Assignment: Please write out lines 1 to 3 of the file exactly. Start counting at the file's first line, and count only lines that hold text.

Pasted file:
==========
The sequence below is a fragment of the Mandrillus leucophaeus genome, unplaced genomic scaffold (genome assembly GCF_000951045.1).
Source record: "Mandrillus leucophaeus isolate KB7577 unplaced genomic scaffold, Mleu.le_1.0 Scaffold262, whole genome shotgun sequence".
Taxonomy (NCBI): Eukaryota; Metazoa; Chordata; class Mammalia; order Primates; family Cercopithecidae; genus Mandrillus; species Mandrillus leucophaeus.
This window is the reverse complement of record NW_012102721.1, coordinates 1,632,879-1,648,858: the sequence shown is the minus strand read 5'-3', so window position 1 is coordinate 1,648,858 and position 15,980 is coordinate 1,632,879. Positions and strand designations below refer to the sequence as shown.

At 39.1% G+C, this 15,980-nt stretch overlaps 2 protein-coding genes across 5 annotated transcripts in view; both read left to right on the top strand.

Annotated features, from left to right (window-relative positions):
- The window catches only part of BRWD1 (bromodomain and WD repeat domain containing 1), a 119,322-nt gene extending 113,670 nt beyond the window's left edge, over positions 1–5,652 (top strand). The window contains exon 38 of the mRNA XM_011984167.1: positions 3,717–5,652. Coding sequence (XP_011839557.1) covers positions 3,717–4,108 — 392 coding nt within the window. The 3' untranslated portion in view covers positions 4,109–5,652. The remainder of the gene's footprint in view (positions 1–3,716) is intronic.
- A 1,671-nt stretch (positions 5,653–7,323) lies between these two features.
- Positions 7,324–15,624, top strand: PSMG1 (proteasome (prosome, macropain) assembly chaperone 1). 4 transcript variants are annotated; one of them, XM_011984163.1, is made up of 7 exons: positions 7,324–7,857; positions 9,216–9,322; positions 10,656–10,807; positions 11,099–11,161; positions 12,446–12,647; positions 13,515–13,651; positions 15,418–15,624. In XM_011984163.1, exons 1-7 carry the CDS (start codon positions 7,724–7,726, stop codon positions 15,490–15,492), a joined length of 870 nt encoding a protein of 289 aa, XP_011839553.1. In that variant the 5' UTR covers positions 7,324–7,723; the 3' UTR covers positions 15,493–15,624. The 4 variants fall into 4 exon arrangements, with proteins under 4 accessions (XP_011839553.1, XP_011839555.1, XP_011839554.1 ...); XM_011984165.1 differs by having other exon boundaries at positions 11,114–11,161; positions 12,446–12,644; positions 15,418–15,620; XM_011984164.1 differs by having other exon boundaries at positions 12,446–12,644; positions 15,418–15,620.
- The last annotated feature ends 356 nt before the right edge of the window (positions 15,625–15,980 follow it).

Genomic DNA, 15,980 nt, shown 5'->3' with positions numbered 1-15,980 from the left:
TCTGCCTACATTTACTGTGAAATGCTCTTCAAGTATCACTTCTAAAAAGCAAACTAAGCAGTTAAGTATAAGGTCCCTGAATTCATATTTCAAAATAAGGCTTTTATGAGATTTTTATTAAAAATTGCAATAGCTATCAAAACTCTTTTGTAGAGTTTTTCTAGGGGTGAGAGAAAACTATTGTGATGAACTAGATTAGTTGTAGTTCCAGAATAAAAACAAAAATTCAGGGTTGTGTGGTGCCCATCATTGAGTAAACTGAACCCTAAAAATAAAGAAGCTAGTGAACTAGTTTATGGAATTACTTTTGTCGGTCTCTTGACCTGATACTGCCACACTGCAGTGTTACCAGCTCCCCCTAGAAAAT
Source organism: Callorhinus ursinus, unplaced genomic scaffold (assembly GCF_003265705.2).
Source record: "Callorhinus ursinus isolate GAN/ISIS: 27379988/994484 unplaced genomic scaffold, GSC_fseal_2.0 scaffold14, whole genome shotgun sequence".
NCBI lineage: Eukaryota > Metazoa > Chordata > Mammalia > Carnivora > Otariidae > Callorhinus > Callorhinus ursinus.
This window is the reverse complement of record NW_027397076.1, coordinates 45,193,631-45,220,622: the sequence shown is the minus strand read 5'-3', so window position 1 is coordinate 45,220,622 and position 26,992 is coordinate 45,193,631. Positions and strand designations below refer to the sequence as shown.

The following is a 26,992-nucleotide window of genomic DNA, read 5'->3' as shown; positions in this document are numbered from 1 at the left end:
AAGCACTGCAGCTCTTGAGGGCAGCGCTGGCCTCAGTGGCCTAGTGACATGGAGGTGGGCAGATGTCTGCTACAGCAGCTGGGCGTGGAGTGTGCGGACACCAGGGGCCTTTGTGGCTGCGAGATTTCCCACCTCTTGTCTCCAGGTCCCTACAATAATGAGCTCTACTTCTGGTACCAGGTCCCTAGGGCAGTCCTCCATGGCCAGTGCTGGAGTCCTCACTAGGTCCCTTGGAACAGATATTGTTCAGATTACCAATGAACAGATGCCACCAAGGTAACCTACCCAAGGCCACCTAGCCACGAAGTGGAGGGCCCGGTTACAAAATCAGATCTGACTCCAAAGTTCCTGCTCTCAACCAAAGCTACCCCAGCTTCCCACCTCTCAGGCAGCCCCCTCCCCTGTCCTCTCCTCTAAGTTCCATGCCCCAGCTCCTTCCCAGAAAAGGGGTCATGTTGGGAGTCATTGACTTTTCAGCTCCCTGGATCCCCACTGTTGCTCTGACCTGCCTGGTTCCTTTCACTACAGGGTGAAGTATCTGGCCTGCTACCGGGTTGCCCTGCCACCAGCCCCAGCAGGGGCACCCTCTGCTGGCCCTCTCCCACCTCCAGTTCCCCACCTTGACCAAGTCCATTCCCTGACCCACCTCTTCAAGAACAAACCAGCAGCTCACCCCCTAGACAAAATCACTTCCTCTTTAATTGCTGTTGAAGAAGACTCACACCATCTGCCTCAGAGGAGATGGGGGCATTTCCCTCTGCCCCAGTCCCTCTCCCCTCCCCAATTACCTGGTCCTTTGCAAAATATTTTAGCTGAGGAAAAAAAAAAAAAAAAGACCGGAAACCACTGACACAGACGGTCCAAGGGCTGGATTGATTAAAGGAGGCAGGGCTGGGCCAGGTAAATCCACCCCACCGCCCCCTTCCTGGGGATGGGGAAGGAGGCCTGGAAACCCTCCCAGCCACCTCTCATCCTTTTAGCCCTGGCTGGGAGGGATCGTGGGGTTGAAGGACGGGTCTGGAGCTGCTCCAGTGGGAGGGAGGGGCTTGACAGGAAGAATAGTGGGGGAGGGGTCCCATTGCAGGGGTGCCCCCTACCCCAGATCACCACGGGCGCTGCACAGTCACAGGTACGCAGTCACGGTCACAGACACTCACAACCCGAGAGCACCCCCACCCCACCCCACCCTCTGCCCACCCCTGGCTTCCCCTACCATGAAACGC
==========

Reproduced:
The sequence below is a fragment of the Mandrillus leucophaeus genome, unplaced genomic scaffold (genome assembly GCF_000951045.1).
Source record: "Mandrillus leucophaeus isolate KB7577 unplaced genomic scaffold, Mleu.le_1.0 Scaffold262, whole genome shotgun sequence".
Taxonomy (NCBI): Eukaryota; Metazoa; Chordata; class Mammalia; order Primates; family Cercopithecidae; genus Mandrillus; species Mandrillus leucophaeus.